I’m delighted to welcome Choc Lit debut author Alison May onto the blog to celebrate her forthcoming publishing debut, Much Ado About Sweet Nothing, which is out at the end of this month. I met Alison about a year a go on a writing course along with Laura E James and I am so pleased to see such talented writers reaching publication.
Dear Alison (aged 5),
I’m not really sure what to say to you at this age. Explaining why you are, sadly, never going to be a cowgirl would be sour grapes, and you’d probably ignore me anyway. Clearly, cowgirl and Wonder Woman are the only sensible career options, and who am I to claim to know better?
Oh - one thing I will tell you. Just ignore that reception class teacher who says you’re too little to be reading. You are all over that whole cat-sat-mat territory, and the delights of the Village with Three Corners books await. You will, I’m afraid, also have to read Peter and Jane but listen carefully to Mummy when she reads them with you though. Some of those comments about how Jane doesn’t have to make the tea and can help her daddy with the car if she wants, aren’t actually in the book. Mummy does tend to try to feminist-up the reception class reading matter. And, why not? Reading and feminism are habits that are going to stick with you - you might as well embrace them early on.
Will write again soon.
lots of love,
grown-up Alison xx
Dear Alison (aged 15),
Wow. 15. We’re a teenager. Ok, so I know I said I would write again soon, but ten years is sort of soon-ish, you know if you’re counting ‘soon’ in terms of the overall age of the universe.
Anyway, what’s new with you? GCSEs? Trust me. They’ll be fine, but you know that, don’t you? You know you’re good at exams. They’re basically just writing stuff with a ridiculous deadline, which is going to be a useful skill later anyway.
I do know, though, that you’re kind of lonely at the moment. Not all the time. You’ve got all sorts of friends and people around you, but sometimes. Those girls at school don’t want to be your friend anymore, do they? I should tell you that that’s ok, and that you don’t need them, but I think we both know that that isn’t how school works. So all I can tell you is that there’s not much longer. Sixth Form will start soon, and although the friends you have there won’t necessarily be your everyday bosom buddies for the rest of your life, they will be just what you need now, and they’re coming. They’re coming really soon. In the meantime, just stick your nose in a book and make it all go away.
And then, after sixth form, it’ll be university - what do you mean you don’t know if you’re going to go to university? So you don’t know what you want to do with your life. The cowgirling didn’t work out, and you’ve not come up with another idea yet? Well don’t panic. Go to university. I don’t want to give away too many spoilers, but one of the people you meet there really will change your life. Thinking of which, could you do me a tiny favour and stop telling people that you’re never getting married? We’re going to look kind of stupid on that point later,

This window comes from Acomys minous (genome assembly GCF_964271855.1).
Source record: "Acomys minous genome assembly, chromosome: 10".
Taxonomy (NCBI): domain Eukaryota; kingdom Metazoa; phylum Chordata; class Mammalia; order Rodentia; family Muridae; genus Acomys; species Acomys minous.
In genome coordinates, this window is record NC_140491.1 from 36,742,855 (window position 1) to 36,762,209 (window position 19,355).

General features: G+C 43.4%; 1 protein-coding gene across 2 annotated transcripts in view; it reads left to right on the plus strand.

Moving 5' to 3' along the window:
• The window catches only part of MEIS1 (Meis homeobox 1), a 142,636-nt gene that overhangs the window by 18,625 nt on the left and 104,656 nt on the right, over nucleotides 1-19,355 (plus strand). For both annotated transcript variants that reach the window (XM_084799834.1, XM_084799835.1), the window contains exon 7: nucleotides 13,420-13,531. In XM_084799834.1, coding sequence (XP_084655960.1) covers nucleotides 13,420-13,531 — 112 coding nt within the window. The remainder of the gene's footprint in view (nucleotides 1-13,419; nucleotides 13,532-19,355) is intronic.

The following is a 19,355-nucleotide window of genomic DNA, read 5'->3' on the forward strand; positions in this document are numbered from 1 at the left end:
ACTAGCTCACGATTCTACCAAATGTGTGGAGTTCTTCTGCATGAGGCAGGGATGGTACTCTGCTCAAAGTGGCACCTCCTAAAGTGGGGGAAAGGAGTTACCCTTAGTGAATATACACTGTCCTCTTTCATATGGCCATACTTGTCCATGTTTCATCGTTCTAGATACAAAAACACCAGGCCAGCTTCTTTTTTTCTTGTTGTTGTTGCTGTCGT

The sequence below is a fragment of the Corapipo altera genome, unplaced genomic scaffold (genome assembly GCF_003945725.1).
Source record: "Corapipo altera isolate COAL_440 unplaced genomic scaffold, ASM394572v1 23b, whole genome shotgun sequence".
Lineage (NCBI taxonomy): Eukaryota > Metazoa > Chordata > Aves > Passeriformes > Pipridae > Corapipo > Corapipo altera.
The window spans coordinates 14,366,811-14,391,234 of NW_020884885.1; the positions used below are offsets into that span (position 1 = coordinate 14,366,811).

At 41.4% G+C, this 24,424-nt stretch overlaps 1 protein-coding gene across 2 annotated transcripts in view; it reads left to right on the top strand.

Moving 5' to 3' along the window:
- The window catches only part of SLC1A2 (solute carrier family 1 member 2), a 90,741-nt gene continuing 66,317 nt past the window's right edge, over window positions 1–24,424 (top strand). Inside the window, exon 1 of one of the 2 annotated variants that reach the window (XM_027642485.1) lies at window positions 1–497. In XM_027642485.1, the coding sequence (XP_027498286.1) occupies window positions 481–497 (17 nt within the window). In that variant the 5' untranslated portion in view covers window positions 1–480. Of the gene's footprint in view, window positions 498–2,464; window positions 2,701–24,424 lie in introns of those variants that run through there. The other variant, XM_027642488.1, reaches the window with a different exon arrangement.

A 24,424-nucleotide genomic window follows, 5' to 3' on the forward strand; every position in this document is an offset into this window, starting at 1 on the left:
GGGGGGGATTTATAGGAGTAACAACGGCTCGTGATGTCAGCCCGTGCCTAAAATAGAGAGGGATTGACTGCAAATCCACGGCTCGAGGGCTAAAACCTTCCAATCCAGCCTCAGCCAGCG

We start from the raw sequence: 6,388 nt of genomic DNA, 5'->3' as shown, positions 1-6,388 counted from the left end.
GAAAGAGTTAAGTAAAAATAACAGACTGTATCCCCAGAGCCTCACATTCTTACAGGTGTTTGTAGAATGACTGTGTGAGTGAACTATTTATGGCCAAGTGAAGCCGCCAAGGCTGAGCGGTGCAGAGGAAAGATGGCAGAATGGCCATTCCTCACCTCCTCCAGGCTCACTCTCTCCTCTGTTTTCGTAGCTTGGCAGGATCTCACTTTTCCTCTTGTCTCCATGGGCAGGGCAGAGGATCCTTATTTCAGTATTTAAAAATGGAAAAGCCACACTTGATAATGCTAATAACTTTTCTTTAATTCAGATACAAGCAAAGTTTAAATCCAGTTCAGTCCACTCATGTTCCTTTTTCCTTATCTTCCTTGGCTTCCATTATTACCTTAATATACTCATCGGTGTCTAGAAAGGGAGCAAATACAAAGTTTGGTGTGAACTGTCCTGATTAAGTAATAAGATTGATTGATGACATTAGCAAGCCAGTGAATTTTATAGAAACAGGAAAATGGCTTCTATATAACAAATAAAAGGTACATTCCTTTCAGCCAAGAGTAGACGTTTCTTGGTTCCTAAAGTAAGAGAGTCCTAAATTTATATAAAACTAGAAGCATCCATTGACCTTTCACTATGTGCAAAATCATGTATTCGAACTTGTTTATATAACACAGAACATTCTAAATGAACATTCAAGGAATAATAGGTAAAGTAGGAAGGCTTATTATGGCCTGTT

lots of love,
Dear Alison (aged 25),
How’s the wedding planning going? Don’t look at me like that. I did warn you. He’s all right though, isn’t he? Once you’ve sorted his hair out a bit he’ll be a proper keeper.
Anyway, the whole wedding thing is very exciting and all, but I know that you are absolutely sick of talking about it, so let’s change the subject. Tell me about that little evening class you’ve just signed up for. Creative writing? Just a little evening class, just for a few months, a bit of a creative outlet, something a bit different from work? That’s what you’re saying about it, isn’t it?
Yeah, well that’s not how it’s going to pan out. It’s not just a little evening class. It’s a degree, a full six-year part time degree, and for most of that you’ll be working full-time. In fact, you’ll change career partway through for a more challenging, more time-consuming job, because you are, apparently, a bit of a masochist and you get bored far far too easily.
And then, you’ll jack in that perfectly good, perfectly interesting job to write a novel. It’s a good thing this new husband of yours is an understanding soul, because it’ll be ten years from starting this course to getting your first publishing contract. Ten years. Ten years ago, you were fifteen. It feels like a lifetime, doesn’t it?
But it’ll be worth it. It turns out you love writing. You love putting words into characters’ mouths. You love the eureka moment when you see a way through a knotty plot problem. You even love editing. When you write you can go anywhere you want, be anyone you want. You might even get to be a cowgirl one day after all.
Enjoy the ride,
About Alison May
Alison May was born and raised in North Yorkshire, but now lives in Worcester with one husband, no kids and no pets. There were goldfish once. That ended badly.
Alison has studied History at the University of York, and worked as a waitress, a shop assistant, a learning adviser, an advice centre manager, and a freelance trainer, before settling on ‘making up stories’ as an entirely acceptable grown-up career plan.
Alison is a member of the Romantic Novelists’ Association, and won the Elizabeth Goudge Trophy in 2012. Alison’s debut novel, Much Ado About Sweet Nothing, is a contemporary romantic comedy, and is published by Choc Lit, under their digital first Choc Lit Lite imprint, in November 2013.
You can follow Alison on Twitter @MsAlisonMay, and find out more about her at www.alison-may.co.uk